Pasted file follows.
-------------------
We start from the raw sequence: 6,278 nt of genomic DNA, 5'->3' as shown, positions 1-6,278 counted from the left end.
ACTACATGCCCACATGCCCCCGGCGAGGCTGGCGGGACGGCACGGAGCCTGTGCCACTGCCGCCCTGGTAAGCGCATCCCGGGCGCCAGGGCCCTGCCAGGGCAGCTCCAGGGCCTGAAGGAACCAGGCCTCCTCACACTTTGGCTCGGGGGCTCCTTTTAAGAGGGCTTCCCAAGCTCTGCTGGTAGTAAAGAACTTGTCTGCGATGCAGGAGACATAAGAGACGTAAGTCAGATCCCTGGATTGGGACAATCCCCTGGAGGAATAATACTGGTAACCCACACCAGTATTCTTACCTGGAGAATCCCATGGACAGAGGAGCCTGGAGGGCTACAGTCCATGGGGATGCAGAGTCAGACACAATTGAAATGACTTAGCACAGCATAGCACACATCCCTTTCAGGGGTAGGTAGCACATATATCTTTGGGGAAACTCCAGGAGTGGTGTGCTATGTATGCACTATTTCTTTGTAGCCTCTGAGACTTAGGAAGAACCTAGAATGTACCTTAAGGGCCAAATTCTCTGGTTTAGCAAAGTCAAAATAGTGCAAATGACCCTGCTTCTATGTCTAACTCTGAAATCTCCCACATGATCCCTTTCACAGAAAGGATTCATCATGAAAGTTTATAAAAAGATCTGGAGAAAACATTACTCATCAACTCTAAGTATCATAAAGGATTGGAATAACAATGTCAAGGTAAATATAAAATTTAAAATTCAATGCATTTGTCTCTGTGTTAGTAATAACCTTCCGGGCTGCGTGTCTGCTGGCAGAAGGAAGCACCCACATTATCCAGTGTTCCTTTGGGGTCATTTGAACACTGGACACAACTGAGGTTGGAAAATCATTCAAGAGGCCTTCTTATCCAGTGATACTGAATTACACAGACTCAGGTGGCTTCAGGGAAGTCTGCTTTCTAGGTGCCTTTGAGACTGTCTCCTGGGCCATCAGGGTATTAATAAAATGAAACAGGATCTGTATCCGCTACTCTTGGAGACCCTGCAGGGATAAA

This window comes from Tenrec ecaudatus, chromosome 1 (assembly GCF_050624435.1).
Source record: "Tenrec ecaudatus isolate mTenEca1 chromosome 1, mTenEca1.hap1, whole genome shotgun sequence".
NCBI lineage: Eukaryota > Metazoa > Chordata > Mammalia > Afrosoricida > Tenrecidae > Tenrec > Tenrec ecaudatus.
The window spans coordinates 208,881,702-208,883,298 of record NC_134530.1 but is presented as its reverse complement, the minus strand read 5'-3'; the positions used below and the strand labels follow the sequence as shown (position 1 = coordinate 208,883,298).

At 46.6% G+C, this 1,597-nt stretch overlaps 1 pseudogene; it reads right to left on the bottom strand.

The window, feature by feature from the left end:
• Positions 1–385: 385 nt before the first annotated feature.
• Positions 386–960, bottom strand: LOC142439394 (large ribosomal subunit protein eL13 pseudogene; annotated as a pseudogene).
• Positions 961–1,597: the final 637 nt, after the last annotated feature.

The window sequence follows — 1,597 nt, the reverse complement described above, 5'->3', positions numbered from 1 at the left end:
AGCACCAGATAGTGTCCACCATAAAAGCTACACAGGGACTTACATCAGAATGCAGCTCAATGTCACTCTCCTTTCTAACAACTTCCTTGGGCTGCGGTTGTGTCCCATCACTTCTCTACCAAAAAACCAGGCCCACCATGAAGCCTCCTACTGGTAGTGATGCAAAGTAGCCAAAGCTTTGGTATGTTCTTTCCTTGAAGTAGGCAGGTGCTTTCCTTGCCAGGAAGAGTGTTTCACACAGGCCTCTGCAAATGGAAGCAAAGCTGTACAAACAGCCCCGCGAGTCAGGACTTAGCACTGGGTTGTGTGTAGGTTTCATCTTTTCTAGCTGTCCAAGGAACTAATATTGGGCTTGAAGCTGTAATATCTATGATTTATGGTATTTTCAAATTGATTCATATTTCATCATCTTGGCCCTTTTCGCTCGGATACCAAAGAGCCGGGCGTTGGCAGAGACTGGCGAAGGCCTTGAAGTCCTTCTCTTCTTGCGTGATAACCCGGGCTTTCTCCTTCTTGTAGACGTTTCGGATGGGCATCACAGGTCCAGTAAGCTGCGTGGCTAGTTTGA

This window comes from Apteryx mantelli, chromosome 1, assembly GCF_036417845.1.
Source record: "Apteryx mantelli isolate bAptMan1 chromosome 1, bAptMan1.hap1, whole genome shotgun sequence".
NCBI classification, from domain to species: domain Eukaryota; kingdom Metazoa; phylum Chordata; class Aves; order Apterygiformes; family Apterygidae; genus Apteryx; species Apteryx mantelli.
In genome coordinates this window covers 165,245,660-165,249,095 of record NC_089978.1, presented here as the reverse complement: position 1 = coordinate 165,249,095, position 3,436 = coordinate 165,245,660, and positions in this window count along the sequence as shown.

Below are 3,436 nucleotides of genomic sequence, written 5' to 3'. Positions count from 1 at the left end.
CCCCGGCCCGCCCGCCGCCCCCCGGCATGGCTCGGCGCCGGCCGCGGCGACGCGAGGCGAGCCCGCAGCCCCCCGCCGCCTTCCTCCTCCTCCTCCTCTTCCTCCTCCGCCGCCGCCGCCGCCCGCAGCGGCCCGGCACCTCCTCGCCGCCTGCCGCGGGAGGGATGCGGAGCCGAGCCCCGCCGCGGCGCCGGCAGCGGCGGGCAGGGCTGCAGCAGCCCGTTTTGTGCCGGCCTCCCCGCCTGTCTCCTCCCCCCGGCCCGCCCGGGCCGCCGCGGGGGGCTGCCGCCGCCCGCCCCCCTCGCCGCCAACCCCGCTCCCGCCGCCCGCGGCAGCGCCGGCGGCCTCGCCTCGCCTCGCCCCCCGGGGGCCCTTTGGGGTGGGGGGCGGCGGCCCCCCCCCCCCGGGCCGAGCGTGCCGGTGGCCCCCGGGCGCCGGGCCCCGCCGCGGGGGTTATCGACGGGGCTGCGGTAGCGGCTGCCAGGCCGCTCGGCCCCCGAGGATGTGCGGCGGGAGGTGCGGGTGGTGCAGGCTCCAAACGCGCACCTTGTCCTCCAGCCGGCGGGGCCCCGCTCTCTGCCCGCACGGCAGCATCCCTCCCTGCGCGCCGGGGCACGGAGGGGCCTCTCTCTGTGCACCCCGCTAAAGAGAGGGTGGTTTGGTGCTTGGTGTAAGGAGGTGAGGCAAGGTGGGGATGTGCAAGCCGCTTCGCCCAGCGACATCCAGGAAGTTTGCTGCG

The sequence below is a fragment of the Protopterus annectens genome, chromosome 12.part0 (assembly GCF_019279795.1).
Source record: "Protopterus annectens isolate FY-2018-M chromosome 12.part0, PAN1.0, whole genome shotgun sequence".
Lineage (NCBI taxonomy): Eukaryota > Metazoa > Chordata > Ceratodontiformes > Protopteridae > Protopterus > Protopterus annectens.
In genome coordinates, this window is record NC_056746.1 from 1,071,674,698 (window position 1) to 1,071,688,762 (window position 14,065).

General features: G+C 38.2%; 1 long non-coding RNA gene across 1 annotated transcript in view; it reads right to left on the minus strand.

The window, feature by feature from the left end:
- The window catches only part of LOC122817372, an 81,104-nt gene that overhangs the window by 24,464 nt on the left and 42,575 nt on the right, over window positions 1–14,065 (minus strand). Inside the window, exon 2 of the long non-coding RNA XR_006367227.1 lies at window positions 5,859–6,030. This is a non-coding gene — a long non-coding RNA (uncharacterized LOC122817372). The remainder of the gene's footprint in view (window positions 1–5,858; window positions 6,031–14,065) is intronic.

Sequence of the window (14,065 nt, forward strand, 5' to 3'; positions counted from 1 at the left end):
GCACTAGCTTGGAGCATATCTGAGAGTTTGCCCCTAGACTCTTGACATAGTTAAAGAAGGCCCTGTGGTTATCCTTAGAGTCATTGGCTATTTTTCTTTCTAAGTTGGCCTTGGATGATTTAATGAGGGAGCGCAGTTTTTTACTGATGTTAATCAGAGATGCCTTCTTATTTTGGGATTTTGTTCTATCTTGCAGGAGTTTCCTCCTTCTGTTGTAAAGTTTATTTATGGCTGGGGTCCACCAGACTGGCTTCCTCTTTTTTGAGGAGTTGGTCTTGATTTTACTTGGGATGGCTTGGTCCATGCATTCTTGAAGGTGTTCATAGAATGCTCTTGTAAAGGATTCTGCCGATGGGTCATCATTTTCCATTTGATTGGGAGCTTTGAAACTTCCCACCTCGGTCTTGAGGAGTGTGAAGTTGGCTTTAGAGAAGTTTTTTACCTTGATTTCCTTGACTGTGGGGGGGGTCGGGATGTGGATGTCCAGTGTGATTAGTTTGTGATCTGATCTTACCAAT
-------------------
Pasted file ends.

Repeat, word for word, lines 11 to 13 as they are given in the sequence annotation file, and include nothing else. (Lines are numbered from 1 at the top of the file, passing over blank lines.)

• Positions 961–1,597: the final 637 nt, after the last annotated feature.

The window sequence follows — 1,597 nt, the reverse complement described above, 5'->3', positions numbered from 1 at the left end:
AGCACCAGATAGTGTCCACCATAAAAGCTACACAGGGACTTACATCAGAATGCAGCTCAATGTCACTCTCCTTTCTAACAACTTCCTTGGGCTGCGGTTGTGTCCCATCACTTCTCTACCAAAAAACCAGGCCCACCATGAAGCCTCCTACTGGTAGTGATGCAAAGTAGCCAAAGCTTTGGTATGTTCTTTCCTTGAAGTAGGCAGGTGCTTTCCTTGCCAGGAAGAGTGTTTCACACAGGCCTCTGCAAATGGAAGCAAAGCTGTACAAACAGCCCCGCGAGTCAGGACTTAGCACTGGGTTGTGTGTAGGTTTCATCTTTTCTAGCTGTCCAAGGAACTAATATTGGGCTTGAAGCTGTAATATCTATGATTTATGGTATTTTCAAATTGATTCATATTTCATCATCTTGGCCCTTTTCGCTCGGATACCAAAGAGCCGGGCGTTGGCAGAGACTGGCGAAGGCCTTGAAGTCCTTCTCTTCTTGCGTGATAACCCGGGCTTTCTCCTTCTTGTAGACGTTTCGGATGGGCATCACAGGTCCAGTAAGCTGCGTGGCTAGTTTGA